Frank: But I get: that is discrimination.
Linda: That’s what you get? Yeah, that’s what people criticize: that he’s discriminating with that.
Richard: Discriminating against the wealthy?!
Richard: (laughter) Interesting concept.
Linda: And I’m sure it’s not rich people saying that, either.
Richard: That’s an interesting concept. That there are … I guess there are enough people that aren’t in that tax bracket or in that income bracket who want to be, but they view it as a threat to their dreams or their aspirations, somehow.
Frank: But they don’t see box seats as discrimination.
Richard: That’s an interesting point. (laughter) Well, you see, box seats are to give them something, and taxes takes something away.
Frank: And the rich need some perks (laughter) to be rich.
Richard: (laughing) That’s true! Otherwise you stop being rich! It’s terrible! It ruins the whole point! So maybe what you should do is just allow that for everybody who’s in that tax bracket, that they get a box seat some place. (laughter)
This show, that was put together by John the Baker, took place the day after Frank’s birthday in 2004. Kirsten arranged to have a large blow-up of the show’s poster made to hang on the wall backstage for people to write birthday wishes on. Below is the poster we took home after the event:
Here are the details of the show along with some photos and backstage footage!
The Night of Taboo-Benders a benefit for www . luver . com A night of cultural terrorism and subversion with legendary hard/deep core reality messers deep in the bowels of the underground where luver.com webcasts 24/7! It was an historic show! The Slaughterhouse, Saturday, June 26, 2004
Featuring (in order of appearance) Hep Si New Earth Creeps Fluff Grrl The Feederz Frank Moore’s Cherotic All-Star Band
I originally wrote the play to have something to do with a guy, who would direct it.
I wrote it as a prose poem. As a poem, it has been published in many magazines and books in both the U.S. and England. One of the most amazing stories around the poem version of OUT OF ISOLATION is…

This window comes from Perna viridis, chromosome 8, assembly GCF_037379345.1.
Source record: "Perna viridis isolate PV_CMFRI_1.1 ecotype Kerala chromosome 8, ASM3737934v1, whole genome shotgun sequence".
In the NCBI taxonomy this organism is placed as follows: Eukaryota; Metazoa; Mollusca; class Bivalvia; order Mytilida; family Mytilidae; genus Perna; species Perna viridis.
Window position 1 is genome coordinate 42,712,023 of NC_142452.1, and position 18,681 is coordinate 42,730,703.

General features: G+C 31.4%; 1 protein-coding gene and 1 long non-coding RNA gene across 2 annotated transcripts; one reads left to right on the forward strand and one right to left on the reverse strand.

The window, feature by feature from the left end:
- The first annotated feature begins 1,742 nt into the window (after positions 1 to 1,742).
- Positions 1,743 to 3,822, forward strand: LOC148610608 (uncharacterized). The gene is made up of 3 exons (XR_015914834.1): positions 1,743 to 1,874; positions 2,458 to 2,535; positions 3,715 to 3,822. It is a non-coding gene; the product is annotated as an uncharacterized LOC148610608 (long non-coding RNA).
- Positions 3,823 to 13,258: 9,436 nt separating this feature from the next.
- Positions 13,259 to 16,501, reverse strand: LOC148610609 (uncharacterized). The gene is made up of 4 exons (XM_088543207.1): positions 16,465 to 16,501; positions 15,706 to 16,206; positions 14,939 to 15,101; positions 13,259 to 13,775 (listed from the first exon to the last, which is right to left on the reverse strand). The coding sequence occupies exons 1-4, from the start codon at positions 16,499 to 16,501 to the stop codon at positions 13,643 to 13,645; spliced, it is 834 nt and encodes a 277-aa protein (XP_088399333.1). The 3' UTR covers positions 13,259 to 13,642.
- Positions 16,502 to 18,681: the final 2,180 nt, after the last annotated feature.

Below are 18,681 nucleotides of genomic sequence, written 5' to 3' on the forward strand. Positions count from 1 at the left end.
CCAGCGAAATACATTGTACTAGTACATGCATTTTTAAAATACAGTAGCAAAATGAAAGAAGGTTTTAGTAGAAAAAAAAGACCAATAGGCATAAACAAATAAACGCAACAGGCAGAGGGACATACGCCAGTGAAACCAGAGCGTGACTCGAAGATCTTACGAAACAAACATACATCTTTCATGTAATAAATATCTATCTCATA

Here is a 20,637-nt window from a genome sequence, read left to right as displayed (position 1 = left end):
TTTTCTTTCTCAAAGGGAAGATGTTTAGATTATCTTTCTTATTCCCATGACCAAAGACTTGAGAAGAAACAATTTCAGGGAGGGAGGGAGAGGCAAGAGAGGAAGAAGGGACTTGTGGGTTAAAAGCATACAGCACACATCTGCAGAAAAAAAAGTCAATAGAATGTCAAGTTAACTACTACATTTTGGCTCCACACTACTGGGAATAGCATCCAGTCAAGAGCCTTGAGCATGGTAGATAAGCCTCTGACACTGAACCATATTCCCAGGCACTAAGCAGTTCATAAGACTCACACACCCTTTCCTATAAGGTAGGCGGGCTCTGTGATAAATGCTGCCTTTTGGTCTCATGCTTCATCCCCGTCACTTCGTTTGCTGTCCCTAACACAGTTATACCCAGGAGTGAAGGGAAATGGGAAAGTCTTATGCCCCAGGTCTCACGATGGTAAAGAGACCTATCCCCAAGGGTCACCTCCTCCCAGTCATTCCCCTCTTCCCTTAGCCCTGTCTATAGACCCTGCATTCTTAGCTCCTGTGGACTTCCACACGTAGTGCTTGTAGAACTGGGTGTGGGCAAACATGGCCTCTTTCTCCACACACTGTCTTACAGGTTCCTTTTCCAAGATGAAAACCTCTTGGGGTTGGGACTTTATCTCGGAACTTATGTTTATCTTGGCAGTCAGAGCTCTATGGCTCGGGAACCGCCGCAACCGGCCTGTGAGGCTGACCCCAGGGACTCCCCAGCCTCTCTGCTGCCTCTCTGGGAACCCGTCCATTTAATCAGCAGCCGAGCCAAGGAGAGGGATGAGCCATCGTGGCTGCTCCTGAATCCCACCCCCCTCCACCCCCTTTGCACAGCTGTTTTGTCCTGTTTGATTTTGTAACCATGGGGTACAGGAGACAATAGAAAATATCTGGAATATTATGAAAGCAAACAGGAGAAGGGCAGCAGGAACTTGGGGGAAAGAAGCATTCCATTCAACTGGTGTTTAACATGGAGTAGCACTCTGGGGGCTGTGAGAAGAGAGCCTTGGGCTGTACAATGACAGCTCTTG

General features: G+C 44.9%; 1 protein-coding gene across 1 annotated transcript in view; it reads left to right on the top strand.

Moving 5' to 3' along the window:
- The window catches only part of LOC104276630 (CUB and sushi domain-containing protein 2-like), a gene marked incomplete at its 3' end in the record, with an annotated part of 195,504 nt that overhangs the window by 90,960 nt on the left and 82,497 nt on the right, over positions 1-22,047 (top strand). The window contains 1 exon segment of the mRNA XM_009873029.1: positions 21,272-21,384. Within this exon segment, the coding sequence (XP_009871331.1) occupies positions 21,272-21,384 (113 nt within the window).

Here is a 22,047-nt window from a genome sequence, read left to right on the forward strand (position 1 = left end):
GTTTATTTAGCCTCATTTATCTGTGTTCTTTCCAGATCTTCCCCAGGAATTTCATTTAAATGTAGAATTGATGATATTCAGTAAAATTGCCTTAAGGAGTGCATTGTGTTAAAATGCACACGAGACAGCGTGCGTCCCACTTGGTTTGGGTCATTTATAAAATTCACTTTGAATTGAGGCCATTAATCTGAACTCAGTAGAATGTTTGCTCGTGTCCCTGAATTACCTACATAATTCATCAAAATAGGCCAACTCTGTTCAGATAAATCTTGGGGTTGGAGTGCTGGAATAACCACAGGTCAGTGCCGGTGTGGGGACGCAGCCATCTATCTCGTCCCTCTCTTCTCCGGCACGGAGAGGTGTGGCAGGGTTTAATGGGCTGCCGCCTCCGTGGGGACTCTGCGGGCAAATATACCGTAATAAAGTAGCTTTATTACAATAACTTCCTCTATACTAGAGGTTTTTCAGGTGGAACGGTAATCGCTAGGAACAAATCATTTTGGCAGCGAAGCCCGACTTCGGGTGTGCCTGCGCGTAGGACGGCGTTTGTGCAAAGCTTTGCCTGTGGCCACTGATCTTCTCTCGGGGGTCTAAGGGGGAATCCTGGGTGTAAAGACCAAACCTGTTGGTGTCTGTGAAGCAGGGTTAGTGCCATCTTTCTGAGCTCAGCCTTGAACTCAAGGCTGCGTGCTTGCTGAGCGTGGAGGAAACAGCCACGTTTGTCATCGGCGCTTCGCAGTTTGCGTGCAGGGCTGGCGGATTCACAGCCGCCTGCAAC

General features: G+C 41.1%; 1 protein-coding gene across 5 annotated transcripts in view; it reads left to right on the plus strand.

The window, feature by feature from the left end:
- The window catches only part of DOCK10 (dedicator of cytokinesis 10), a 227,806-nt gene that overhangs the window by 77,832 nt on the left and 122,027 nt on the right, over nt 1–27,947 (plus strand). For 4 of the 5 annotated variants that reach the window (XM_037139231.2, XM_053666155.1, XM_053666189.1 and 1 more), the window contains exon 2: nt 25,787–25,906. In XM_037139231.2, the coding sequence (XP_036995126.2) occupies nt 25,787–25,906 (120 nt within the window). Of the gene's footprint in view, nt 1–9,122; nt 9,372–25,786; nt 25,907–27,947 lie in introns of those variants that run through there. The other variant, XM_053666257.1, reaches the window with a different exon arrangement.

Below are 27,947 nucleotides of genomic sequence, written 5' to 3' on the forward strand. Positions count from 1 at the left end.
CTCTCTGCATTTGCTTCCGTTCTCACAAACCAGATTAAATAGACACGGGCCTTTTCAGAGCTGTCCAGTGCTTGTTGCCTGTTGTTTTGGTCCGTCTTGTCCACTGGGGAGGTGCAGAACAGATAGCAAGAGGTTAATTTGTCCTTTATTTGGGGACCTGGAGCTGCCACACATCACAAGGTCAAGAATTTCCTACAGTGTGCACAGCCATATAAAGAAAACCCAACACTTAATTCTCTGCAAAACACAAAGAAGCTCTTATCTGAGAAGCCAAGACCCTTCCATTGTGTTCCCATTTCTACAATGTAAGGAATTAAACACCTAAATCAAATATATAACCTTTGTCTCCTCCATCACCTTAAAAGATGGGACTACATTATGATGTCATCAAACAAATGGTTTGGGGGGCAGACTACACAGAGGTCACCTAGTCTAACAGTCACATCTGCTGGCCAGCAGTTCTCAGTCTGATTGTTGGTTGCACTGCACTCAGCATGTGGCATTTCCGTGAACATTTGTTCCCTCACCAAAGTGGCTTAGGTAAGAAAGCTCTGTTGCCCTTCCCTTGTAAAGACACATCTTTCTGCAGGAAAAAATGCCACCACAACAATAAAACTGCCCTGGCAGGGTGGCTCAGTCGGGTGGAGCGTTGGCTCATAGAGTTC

A 40 year old woman somewhere in the Midwest read it in a zine and started thinking about her baby sister who she had loved. The doctors told the parents the baby sister would be a vegetable without an IQ…and they should put her in an institution, put her out of their minds/hearts, and went on with their lives. Unlike my parents, they followed the doctors’ advice. But after reading OUT OF ISOLATION, the woman hired a detective to find her sister, without telling her parents (because the guilt would be too much…and pointless). It turned out the sister only had a slight case of cp, was adopted and has a successful life. The sisters re established their relationship.
If this was the only effect of my work, my work and life would be successful.
Anyway, when we were ready to cast the play, the director just chose an actress from the very first audition because he didn’t think we could get what we needed, so he settled…even though I told him when I direct I usually spend months finding the willing person for a part. But he was the director. The actress made it very clear from the start she wouldn’t do nudity. So the director threw out the nudity, not realizing that the nudity was not the real problem. The woman had a hard time even touching me! But the kicker was the actress saw the play as the nurse getting JIM out of the institution and into “the real world”. She kept making Jim look out a window to motivate him. I finally suggested to the director that he should tell her there ain’t no window. She totally freaked out and wrote us a Dear John letter. At that point he gave up on the project.